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In the neighborhood

By Sebastian Köthe

What does it mean to dare to do something new as a theater collective? What does it mean when a neighborhood commits itself to improving its dilapidated infrastructure? What happens when the two overlap? Sebastian Köthe in conversation with Gob Squad about Mehringplatz and the theater.

"Where do we shop?"

A huge poster in front of a desolate, empty building.

Even though I live a few streets away, this used to be my local Edeka supermarket. Many people – including me – develop an intimate relationship with their supermarket. During the coronavirus pandemic, I was both depressed and somehow euphoric in the queue that reached all the way to the square. During half-time, you quickly ran in to buy some potato chips and a Coke. The sales clerk who was working there (very briefly), always said "meters" instead of "euros": "That's seven meters fifty."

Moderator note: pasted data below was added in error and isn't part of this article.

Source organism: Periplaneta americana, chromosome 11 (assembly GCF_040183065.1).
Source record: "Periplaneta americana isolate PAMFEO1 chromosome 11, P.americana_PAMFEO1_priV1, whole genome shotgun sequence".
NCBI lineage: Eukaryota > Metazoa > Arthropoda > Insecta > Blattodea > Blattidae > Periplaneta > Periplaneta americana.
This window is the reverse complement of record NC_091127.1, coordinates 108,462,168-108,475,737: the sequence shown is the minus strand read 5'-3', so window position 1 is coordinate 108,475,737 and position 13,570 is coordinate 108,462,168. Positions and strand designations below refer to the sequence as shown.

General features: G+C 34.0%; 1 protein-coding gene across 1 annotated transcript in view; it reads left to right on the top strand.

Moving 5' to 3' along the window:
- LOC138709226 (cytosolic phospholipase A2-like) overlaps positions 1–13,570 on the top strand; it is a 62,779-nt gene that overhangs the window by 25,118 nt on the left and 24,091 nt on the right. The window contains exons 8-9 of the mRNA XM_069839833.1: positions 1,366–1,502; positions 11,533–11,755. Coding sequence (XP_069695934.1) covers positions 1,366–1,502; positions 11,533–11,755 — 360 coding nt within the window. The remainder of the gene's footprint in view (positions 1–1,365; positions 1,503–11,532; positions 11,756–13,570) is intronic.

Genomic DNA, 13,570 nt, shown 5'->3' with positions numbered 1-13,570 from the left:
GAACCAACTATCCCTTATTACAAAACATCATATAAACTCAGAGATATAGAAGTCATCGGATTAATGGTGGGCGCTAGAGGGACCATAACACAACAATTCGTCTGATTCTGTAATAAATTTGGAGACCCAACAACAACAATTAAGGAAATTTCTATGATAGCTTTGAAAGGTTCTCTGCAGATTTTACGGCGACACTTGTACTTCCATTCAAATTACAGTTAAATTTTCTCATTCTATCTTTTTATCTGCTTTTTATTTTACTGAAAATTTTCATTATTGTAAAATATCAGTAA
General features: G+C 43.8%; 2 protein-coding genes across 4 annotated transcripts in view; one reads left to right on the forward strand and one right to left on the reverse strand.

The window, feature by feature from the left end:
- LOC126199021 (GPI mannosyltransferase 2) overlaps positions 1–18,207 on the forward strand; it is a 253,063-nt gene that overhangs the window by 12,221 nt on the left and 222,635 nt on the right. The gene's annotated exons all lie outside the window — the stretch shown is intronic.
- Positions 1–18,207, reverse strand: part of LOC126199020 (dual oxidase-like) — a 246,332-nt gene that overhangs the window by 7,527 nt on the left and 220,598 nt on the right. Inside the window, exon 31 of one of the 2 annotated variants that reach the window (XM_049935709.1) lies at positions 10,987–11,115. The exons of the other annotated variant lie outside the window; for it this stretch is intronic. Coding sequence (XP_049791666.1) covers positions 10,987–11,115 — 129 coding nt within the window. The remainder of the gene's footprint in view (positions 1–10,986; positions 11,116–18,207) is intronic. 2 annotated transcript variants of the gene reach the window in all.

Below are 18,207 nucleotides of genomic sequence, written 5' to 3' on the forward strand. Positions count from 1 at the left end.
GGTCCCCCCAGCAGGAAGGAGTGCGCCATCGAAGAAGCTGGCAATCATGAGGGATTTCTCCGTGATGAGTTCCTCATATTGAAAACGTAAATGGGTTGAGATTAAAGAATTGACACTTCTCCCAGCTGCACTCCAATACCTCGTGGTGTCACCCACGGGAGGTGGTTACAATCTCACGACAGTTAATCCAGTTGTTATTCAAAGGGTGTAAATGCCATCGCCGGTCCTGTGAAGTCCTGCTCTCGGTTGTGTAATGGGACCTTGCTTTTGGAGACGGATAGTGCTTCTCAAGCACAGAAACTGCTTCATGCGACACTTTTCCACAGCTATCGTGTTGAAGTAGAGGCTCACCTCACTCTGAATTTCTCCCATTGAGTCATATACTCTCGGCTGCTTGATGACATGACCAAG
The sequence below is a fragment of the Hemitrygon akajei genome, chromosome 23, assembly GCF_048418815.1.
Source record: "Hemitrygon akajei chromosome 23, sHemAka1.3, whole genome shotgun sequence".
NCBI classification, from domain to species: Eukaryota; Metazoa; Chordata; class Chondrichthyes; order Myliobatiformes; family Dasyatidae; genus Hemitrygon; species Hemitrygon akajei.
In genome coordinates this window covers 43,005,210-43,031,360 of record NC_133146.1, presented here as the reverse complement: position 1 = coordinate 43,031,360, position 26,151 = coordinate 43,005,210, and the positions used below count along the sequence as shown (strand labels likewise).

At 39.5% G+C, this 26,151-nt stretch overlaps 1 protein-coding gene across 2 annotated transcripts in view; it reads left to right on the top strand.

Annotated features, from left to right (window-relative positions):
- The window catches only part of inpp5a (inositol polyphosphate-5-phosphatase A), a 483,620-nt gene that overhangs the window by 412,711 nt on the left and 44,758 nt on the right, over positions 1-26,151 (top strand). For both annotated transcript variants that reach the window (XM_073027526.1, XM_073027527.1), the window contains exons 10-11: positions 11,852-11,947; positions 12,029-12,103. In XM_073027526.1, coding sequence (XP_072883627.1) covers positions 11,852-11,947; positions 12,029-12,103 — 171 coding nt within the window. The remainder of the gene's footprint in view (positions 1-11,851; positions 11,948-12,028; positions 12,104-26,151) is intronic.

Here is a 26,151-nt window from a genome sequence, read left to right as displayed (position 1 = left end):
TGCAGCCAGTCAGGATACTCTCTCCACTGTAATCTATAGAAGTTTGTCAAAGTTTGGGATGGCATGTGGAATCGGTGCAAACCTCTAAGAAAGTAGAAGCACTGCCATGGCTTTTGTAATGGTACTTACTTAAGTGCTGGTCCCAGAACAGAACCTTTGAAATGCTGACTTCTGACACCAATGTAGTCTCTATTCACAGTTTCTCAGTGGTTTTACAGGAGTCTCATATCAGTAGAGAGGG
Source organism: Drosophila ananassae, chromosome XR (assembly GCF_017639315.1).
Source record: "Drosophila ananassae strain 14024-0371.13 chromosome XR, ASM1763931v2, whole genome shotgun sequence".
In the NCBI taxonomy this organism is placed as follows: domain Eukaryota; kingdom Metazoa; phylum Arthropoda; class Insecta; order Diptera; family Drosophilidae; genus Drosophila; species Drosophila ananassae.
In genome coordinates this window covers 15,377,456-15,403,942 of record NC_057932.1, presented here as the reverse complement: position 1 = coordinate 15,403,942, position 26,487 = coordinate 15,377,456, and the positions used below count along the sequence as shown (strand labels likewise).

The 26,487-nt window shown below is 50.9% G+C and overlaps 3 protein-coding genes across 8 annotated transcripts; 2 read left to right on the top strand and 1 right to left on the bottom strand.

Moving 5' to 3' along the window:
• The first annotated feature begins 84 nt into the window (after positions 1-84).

This Edeka is now closed, despite having been the only major supermarket within a one-kilometer radius for the 6,000 people who live on Mehringplatz, in Berlin’s Kreuzberg district. The recently founded "Revolutionary Residents' Council" (RAR) has put up the poster above the former supermarket. Another reads: "Who will repair the elevator?" The elevators in the high-rise buildings on the square regularly break down and are sometimes not repaired for months. Another poster reads: "When will youth work be funded?" It hangs on the building of the "Kreuzberger Musikalische Aktion," where young people are provided with rehearsal rooms for their bands. The building is "dilapidated and partly in danger of collapsing", but is going to have to wait another 10 years before it is renovated.